Showdown in St. Louis
Before the Saturday
Night Live skits, network
news interviews, and ever-shifting horserace
polls, Alaska Gov. Sarah Palin's game-changing speech
at the Republican National Convention foreshadowed the buzz we're seeing this
week in the lead up to tomorrow night's vice presidential debate in St. Louis,
In fact, it seems more people are talking about Thursday
night's debate between Palin and Sen. Joe Biden than were the first
presidential debate last Friday. Interestingly, the largest percentage of
viewers for the first debate were in the
But beyond the Arch are communities that are still processing McCain's surprising choice, and pundits who are reiterating the unvarying historical fact that debates - and vice presidential ones in particular - rarely have much to do with predicting the election winner.
Dante Chinni spoke with communities across the
Judging from the reaction in some of Patchwork Nation's most socially conservative communities, the McCain camp might face a massive revolt from the people who were so enthusiastic about Palin's selection.
"I think a lot of Nixa people would be angry if she were removed from the
ticket," wrote John Schmalzbauer, a blogger in
People we contacted in Nixa, our "Evangelical Epicenter" community, uniformly said that such a move would not happen - or if it did, the town would be up in arms. Many also said they expected her to do well in Thursday's vice-presidential debate.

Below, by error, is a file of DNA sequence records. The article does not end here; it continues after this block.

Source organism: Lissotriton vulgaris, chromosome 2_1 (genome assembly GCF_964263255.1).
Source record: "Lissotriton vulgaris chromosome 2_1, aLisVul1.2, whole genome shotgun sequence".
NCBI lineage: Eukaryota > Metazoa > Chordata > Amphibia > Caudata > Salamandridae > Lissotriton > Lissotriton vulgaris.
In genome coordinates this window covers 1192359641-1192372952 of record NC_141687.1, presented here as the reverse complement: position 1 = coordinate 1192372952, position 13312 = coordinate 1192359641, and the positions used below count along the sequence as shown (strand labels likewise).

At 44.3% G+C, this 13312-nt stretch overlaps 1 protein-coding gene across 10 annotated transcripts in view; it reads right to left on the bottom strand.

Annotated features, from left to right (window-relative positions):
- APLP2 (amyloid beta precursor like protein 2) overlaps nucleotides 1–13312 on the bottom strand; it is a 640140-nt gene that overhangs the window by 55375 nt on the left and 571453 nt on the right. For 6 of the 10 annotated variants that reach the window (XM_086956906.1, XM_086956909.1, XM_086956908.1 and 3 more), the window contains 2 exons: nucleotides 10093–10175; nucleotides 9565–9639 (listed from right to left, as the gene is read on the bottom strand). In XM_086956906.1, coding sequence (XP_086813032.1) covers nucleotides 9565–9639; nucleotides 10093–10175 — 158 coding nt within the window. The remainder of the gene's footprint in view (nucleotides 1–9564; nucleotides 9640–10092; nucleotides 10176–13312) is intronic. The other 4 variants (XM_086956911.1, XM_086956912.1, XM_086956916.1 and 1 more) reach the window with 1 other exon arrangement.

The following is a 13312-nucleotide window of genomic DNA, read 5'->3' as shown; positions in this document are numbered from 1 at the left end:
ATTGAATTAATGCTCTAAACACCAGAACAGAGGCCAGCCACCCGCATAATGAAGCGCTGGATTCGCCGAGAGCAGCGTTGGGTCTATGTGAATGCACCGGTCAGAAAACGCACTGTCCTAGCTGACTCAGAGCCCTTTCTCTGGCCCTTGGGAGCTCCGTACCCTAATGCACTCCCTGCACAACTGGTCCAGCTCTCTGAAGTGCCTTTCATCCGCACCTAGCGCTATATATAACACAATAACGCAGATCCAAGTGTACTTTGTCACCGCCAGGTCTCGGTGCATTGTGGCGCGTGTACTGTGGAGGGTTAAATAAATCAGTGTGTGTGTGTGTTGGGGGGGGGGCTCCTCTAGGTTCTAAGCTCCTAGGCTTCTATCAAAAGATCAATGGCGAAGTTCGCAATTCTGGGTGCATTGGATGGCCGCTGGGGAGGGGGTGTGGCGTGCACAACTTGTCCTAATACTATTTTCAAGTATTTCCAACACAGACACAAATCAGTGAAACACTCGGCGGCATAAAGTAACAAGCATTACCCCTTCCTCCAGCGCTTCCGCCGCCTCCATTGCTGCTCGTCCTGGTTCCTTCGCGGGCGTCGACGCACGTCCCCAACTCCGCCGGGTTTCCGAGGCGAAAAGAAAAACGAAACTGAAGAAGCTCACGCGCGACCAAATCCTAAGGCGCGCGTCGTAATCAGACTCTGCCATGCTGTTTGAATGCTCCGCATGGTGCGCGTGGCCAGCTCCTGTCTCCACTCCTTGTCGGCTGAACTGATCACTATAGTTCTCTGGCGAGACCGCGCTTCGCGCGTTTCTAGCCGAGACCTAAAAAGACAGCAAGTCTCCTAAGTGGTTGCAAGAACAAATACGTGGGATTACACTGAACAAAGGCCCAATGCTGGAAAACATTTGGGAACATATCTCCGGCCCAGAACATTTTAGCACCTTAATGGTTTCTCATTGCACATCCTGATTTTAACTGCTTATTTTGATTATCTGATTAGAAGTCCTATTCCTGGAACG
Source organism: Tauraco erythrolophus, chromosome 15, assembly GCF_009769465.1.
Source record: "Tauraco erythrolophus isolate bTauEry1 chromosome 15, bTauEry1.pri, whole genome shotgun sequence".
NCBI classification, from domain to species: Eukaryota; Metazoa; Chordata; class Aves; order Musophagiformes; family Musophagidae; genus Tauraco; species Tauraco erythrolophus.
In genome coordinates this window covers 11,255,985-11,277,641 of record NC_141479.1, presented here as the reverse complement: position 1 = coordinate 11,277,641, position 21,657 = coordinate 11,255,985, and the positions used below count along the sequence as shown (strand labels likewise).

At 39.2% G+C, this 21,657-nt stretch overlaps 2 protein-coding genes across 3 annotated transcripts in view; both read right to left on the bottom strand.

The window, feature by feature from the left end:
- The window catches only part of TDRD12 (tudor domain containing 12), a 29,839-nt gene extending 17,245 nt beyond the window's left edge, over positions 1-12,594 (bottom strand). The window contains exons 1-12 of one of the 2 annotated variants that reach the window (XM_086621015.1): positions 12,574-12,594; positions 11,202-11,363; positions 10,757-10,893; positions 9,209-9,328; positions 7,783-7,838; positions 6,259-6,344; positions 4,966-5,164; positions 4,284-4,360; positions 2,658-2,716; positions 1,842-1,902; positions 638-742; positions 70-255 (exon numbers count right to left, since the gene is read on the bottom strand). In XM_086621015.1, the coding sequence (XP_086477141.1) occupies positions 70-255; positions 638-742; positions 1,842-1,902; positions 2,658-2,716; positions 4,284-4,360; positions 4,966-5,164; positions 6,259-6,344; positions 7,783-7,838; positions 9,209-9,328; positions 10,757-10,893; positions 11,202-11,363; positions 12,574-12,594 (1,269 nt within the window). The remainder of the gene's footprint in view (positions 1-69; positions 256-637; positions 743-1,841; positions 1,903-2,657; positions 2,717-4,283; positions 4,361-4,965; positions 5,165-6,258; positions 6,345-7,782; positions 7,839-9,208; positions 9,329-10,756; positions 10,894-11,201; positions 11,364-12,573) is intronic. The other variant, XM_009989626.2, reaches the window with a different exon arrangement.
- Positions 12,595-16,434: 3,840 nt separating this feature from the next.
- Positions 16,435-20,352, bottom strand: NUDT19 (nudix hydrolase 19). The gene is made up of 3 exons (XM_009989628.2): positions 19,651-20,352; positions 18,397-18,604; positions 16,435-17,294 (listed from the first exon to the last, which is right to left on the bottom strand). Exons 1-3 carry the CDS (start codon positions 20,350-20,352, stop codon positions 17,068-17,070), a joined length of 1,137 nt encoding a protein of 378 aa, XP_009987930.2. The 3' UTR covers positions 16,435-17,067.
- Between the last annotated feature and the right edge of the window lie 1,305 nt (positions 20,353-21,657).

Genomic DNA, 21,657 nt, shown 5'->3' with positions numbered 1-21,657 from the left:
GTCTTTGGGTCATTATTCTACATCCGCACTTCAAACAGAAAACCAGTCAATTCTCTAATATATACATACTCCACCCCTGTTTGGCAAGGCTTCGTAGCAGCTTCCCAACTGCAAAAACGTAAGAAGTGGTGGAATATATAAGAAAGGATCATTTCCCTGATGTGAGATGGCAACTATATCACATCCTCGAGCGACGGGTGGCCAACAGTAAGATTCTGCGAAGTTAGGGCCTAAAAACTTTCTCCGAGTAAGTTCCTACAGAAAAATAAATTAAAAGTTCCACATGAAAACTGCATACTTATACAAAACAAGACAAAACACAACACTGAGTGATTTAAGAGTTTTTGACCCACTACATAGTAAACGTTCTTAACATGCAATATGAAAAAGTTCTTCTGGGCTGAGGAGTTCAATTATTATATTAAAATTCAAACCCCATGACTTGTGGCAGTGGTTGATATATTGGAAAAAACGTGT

Donald King, a professor at
Will Thursday's debate have an impact in the long run? Adam Nagourney at The New York Times points out that "In truth, the political potency of this 90-minute debate is questionable... there are so many unusual things about the contest between Ms. Palin and Mr. Biden that the debate could just as possibly be another forgotten burst in a campaign that has been filled with such moments."
But Thursday's moment still requires a huge amount of preparation. Both Biden and Palin have been off the radar most of the week, studying the issues and getting ready. NewsHour's Debating Our Destiny gives an in-depth look at how candidates prepare for the debates. 1984 Vice Presidential candidate Geraldine Ferraro gave her insight on the process.
"If you ask me a question, don't tell me what the question is in advance, cause I'd rather not know. I'd rather give you a spontaneous direct response to it. I also lose interest if I have to go over and over and over again because it looks to me if you're practicing it becomes artificial. So I just find the whole process very tedious," she said.
NewsHour senior correspondent Gwen Ifill will be moderating Thursday's debate. Tune in at 9pm ET or watch online. If you have feedback about PBS' coverage, please contact the Ombudsman at firstname.lastname@example.org.